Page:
Here in frozen Saigon, everyone knows of Mano’s Bar. It is where every lunatic hangs out, every fringe character from society is present, a long thing snake of a bar with only a single toilet and a constant queue of beer-sodden drunks lining up to use the cubicle. They don’t have much in the way of food, but they do have a lot in the way of different craft beers, and a bunch of thoroughly disreputable characters, including me, tend to line the shaky bar stools each evening as throngs of half-dressed youngsters pass in and out and scrabble around tiny tables supping glasses of beer and the famed local limoncello. The whole thing is rather ridiculous; music pumps out from this tiny place and everyone is cheery. It is the epicentre of international community nightlife in Lviv, and the inspiration for a great deal of what I have written since I arrived properly in Lviv about a month ago.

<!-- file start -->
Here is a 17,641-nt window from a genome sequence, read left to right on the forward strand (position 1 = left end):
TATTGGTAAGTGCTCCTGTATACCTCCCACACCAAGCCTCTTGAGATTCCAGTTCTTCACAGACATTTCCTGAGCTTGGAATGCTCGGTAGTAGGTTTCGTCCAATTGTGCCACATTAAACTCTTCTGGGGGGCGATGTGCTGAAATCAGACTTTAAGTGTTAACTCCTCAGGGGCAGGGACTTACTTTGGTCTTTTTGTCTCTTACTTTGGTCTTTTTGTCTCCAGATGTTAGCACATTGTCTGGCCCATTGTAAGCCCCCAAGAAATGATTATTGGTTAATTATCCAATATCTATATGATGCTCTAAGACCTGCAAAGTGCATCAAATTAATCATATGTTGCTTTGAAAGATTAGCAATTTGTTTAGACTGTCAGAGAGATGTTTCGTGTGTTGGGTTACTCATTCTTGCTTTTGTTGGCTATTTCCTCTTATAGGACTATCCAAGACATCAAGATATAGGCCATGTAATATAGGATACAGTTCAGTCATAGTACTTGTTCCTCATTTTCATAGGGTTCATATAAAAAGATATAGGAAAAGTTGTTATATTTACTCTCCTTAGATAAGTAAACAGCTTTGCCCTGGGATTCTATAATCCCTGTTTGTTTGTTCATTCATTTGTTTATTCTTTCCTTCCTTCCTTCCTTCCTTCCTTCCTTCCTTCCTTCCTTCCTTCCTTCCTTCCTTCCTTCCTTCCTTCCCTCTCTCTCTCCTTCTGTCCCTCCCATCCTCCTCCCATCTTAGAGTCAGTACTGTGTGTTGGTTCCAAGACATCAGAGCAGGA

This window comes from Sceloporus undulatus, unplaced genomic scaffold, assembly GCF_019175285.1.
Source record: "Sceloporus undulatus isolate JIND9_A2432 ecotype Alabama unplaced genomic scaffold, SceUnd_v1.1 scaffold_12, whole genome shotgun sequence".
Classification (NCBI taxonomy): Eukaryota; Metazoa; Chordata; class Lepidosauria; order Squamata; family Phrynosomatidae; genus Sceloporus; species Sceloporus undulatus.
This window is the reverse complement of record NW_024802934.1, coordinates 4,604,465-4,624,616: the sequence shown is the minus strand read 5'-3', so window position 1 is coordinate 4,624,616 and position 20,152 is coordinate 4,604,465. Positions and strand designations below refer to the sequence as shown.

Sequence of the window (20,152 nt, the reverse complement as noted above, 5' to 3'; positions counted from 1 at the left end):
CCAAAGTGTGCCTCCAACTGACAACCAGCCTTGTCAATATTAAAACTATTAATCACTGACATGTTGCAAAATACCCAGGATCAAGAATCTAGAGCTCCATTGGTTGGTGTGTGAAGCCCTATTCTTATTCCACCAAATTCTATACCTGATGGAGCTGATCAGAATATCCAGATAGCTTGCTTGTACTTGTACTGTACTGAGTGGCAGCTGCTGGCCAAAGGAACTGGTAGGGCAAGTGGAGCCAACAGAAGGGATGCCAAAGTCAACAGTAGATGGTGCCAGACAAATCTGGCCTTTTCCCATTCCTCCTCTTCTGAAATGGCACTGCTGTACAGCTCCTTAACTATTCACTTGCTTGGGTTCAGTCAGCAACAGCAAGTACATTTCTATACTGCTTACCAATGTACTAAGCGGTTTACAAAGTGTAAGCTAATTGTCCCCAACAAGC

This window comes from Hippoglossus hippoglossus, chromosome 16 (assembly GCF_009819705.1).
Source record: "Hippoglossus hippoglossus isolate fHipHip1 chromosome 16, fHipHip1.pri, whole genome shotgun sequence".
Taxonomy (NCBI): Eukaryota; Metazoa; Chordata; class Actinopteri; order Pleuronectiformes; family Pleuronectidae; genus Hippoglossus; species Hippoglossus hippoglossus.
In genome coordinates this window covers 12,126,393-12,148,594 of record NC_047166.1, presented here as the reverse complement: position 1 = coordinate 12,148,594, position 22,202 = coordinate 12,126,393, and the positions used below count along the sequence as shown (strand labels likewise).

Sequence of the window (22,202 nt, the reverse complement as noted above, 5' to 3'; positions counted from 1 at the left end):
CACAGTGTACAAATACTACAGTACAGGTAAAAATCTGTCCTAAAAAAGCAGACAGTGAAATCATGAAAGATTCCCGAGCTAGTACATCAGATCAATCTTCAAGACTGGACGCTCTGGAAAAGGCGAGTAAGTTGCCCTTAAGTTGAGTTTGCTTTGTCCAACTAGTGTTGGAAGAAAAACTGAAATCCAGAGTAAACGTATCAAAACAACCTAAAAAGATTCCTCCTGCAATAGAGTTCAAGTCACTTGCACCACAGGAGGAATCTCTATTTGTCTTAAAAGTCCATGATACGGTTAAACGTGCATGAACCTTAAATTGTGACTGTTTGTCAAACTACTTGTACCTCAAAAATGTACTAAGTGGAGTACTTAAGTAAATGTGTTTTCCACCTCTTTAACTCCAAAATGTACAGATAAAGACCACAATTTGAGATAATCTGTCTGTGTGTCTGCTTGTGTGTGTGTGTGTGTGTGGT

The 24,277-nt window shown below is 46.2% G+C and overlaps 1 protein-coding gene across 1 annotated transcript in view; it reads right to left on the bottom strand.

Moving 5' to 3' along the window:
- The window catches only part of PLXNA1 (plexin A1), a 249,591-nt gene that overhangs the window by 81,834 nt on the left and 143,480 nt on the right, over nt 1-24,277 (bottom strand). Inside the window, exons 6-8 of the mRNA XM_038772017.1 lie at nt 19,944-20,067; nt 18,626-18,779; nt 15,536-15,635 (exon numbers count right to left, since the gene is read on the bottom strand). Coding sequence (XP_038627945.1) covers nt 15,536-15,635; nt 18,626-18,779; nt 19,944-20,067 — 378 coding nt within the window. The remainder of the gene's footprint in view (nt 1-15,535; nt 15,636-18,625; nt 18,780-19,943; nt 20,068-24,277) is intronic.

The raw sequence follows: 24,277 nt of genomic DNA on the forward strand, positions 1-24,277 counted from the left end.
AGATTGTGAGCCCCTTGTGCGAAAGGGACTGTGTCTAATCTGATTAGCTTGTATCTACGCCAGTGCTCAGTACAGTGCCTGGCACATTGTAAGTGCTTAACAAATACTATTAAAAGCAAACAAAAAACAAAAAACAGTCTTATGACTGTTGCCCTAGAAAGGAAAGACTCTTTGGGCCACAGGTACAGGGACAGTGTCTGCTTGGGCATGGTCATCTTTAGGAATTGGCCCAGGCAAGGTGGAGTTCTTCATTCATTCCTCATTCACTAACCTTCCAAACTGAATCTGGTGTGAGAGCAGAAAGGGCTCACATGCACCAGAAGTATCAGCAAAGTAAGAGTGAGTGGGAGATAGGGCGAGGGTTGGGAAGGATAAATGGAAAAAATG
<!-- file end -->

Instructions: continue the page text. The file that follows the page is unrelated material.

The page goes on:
Mano’s Bar is also a language lab for the youth of Lviv. It’s as cheap as chips, which keeps everyone happy as they scrum in like a particularly dense game of rugby. Young people who want to practise their English language skills can always find some willing goofy foreigner to pass the time with. Men and women, boys and girls, locals and foreigners, can pass in and out of its portals alone or with friends, and make new friends, without feeling awkward or embarrassed. Women will not be bothered even if they are on their own. The bar staff keep smiling and grinning and shouting in English and hammering the bar and inviting you to ring a bell which means you have to give them tips. They scream offers of limoncello to anyone who will listen, and bottle after bottle after bottle after bottle of the stuff gets drunk by the various cartoon characters in there, particularly when there is a birthday or some other crazy event to celebrate. For the international community volunteers in town, it doesn’t take much to have a celebration. We’ll celebrate anything. We’re all well-meaning nutters.